In the Roaring Fifties


Edward Dyson

IN the four days and a half of their first week on the field Burton and Done cleared close upon seven hundred pounds. By the end of the second week they had worked out their first mine, and Jim possessed eight hundred pounds. They tried another claim, and bottomed on the pipeclay. The hole was a duffer. They tried a third, and cut the wash once more. This claim was not nearly so rich as their first, but rich enough to pay handsomely, and Mike, young as he was, was too old a miner to abandon a good claim on the chance of finding a better. By this time Jim was feeling himself quite an experienced digger; he could sink a straight shaft, knock down wash-dirt with the best, and pan off a prospect as neatly and with as workmanlike a flourish as any man on the field. He was rapidly coming into close touch with the life about him, adopting the manners of his associates, and slowly wearing down that diffidence which still clung to him in the society of strangers. He was reticent, but there remained no suspicion, no animosity towards his kind. Looking back a year, he could hardly recognise himself; the Jim Done of Chisley seemed an old man by comparison. Already Jim of Forest Creek could laugh at Jim o’ Mill End, but the consciousness of an escape from a horror remained. How serious he had been in those days! How he had permitted himself to suffer! Thank God, it was all gone!

Going into the tent on the afternoon of the second Sunday, Jim found his mate asleep on one of the bunks. In the hollow of his out-thrown hand lay a cheap lacquered frame containing a daguerreotype of a girl’s face. A sudden contrition smote Jim; he turned anxiously to his bunk, throwing the clothes left and right. The vest he had worn when he left the Francis Cadman lay under the pillow. He dived his finger into the watch-pocket, and heaved a sigh of relief. Yes, it was there, safe and sound. He held Lucy Woodrow’s miniature, gazing on it, suffused with chastened emotions. Heavens! how beautiful she was, and so gentle and generous! What an ass he had been! He kissed the picture very tenderly, and with a bit of twine secured it in the pocket of his jumper in dangerous proximity to his heart.

Jim Done had now seen much of the fanciful night life of the camps. A populous lead presented a picturesque appearance by night. The illuminated tents and the flaring camp-fires dotted the field thickly, and where the tents of the business people were drawn in line and something like a main street formed, slush lights and kerosene torches flamed and swinging oil-lamps lit up the scene. Here the wilder spirits assembled and drank square gin, and gambled in the canvas shanty bars, or danced with fine frenzy to music provided by some enterprising German Fräulein stolidly grinding a hurdy-gurdy. There were numerous sly grog-shops amongst the tents, and most of the storekeepers sold illicit drink with open impudence. These places were often centres of roaring, ribald life after nightfall; but the majority of the diggers lay in groups about their camp-fires, chatting quietly or reading the most recent papers available, and were peaceably inclined, easy-going citizens.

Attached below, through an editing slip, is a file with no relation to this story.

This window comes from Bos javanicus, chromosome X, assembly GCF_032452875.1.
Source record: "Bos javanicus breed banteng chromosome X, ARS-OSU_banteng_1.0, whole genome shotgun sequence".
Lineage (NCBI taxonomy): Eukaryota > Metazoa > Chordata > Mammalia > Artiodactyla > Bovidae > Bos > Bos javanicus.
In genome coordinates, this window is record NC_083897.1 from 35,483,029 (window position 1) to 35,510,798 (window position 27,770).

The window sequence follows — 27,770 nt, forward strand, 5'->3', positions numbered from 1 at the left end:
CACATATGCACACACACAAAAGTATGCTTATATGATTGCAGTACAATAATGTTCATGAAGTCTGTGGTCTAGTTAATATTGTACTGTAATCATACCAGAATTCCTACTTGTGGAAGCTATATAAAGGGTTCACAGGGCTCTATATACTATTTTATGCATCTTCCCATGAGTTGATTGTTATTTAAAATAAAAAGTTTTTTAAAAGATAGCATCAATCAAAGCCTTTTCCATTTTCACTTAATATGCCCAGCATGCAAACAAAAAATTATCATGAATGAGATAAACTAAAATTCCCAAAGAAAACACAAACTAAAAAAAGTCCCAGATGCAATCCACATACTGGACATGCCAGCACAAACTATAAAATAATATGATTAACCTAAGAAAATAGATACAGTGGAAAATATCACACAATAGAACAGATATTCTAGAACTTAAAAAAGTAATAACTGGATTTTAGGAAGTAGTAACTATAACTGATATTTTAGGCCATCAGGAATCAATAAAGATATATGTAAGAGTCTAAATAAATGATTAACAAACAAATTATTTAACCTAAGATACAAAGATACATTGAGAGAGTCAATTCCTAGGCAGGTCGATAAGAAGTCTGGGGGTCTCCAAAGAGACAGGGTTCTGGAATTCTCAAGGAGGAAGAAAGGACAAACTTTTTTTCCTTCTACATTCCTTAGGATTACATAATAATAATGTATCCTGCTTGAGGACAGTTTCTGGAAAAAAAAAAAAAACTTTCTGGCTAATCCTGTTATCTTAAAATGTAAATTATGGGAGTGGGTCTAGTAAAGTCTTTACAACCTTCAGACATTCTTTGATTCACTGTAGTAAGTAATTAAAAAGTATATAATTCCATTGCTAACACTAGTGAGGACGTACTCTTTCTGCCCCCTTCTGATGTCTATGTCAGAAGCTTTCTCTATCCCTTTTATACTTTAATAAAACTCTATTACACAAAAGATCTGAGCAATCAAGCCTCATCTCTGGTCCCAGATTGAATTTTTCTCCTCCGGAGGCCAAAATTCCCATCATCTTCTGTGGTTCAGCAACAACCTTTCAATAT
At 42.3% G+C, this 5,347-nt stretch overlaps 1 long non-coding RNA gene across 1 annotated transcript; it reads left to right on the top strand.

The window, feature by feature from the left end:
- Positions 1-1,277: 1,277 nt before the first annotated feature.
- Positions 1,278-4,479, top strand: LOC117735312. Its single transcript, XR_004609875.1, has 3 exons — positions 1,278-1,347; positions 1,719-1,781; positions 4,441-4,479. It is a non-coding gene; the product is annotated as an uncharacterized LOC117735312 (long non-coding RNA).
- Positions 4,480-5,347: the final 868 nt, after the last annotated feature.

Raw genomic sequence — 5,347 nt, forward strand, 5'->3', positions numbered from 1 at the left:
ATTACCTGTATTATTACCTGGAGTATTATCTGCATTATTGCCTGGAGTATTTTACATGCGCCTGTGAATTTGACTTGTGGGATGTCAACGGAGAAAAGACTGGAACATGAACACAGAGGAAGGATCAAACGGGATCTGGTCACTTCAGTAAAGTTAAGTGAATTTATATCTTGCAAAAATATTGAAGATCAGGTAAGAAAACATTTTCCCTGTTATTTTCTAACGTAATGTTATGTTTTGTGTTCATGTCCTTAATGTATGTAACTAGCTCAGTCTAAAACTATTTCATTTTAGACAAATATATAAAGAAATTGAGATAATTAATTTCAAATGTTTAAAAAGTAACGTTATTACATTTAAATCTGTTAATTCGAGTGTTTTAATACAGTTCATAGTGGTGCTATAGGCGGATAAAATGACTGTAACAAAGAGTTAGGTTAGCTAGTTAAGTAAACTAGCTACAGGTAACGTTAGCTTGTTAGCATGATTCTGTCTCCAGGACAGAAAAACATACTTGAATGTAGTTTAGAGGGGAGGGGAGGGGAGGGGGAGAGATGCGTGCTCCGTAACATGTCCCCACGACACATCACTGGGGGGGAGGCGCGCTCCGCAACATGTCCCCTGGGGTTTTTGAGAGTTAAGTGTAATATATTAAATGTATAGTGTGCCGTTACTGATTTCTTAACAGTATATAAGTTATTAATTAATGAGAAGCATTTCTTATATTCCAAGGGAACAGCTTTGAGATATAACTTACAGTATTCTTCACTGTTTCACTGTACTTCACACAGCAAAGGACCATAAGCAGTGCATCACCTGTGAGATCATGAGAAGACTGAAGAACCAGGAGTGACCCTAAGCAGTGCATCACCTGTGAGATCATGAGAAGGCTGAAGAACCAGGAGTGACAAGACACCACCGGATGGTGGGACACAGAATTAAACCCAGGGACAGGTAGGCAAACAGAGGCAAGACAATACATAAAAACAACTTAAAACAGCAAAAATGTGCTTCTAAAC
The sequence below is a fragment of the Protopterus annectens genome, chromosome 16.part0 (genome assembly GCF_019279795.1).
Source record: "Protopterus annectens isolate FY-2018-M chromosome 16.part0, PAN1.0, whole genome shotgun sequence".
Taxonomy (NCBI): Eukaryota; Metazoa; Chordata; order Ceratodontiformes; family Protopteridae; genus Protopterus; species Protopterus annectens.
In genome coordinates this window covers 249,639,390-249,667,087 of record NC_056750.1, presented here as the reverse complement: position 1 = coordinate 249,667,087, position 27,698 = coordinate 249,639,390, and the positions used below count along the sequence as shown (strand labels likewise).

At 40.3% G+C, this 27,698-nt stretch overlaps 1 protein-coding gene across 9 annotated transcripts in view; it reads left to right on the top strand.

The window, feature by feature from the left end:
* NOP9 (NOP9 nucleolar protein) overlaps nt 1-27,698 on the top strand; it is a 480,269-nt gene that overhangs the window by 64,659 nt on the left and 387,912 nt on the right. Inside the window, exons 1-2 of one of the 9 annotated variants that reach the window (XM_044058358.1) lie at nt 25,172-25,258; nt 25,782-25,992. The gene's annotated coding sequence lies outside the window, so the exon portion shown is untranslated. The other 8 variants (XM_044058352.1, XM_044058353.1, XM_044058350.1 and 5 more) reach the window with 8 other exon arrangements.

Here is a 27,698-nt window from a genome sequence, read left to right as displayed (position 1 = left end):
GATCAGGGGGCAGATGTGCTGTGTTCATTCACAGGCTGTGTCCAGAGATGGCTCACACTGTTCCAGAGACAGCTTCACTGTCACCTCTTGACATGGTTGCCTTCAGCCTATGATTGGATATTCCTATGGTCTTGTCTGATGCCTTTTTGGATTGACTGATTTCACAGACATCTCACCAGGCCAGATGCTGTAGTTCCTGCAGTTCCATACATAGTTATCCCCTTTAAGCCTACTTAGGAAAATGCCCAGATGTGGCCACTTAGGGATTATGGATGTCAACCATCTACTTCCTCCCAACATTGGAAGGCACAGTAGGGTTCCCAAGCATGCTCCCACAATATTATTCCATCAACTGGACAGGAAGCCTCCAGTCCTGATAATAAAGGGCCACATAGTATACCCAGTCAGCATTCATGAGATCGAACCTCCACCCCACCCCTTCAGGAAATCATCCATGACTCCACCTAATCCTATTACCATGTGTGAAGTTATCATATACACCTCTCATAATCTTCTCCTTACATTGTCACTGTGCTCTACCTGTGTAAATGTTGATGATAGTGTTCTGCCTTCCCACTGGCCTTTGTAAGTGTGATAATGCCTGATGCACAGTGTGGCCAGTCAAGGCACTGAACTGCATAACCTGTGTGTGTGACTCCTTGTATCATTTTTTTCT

It was the fiercer side of existence on the fields that appealed most directly to Jim; he loved the strong colour, the exultant animation, the devil-may-care character, that marked the gatherings in the bars and the gambling-saloons. He took little active part in the playing and the drinking, but the feverish energy of the men and the stirring scenes provided such vivid contrast to what he had hitherto known and seen of life that his soul was greedy for it all. To Mike these scenes were all familiar; his attitude towards them was one of quiet indifference, and he regarded Jim’s rapture with the amused tolerance a sedate, elderly gentleman feels for the enthusiasm of a little boy.

The mates had shifted their tent to a convenient position near the claim they were now working, and were camped within two hundred yards of the establishment of Mrs. Ben Kyley, laundress and baker. Mrs. Kyley was a big-limbed, fresh-coloured, dimpled woman, whose native canniness did not, militate in the least against an amazonian joviality that made her hail-fellow-well-met with half the diggers on the field. Her voice was the loudest amid the clamouring tongues in her large tent at night, and her guffaw overbore everything; it was one of the wonders of Forest Creek. Many a time its echoes, rebounding from Boulder Hill, had set all Diamond Gully grinning in sympathy. It was not known whether Mrs. Kyley and Ben were married or merely mates, but popular opinion tended to the latter belief, legal unions being incompatible with a nice adjustment of forces at the rushes. The exigencies of life on the diggings made sudden changes of scene necessary to the men, and a woman like Mrs. Kyley couldn’t be expected to abandon her business for the sake of a husband, seeing that it was so much easier to set up another husband than another establishment. But the most important branch of the business, that of sly grog-selling, made a man who could handle the riotous and evil-disposed quite essential. Ben Kyley’s appearance, broad, thickly-set, solid as a gum-butt, broken-nosed and heavy-handed, and his reputation as the man who was beaten by Bendigo only after an hour’s hard fighting, marked him as the fittest man on the field for the position he held. For the rest, Ben was a quiet, mild man, whose voice was seldom heard, and whose subjugation to Mrs. Ben was almost comical. Ben worked on his claim by day, and at night he officiated as ‘chucker-out’ in Mrs. Kyley’s bar—for a bar it was, to all intents and purposes. Ben’s duty was not to suppress disorder, but merely to see that the common disorder did not develop into licentiousness, to the danger of Mrs. Kyley’s property or the detriment of her trade.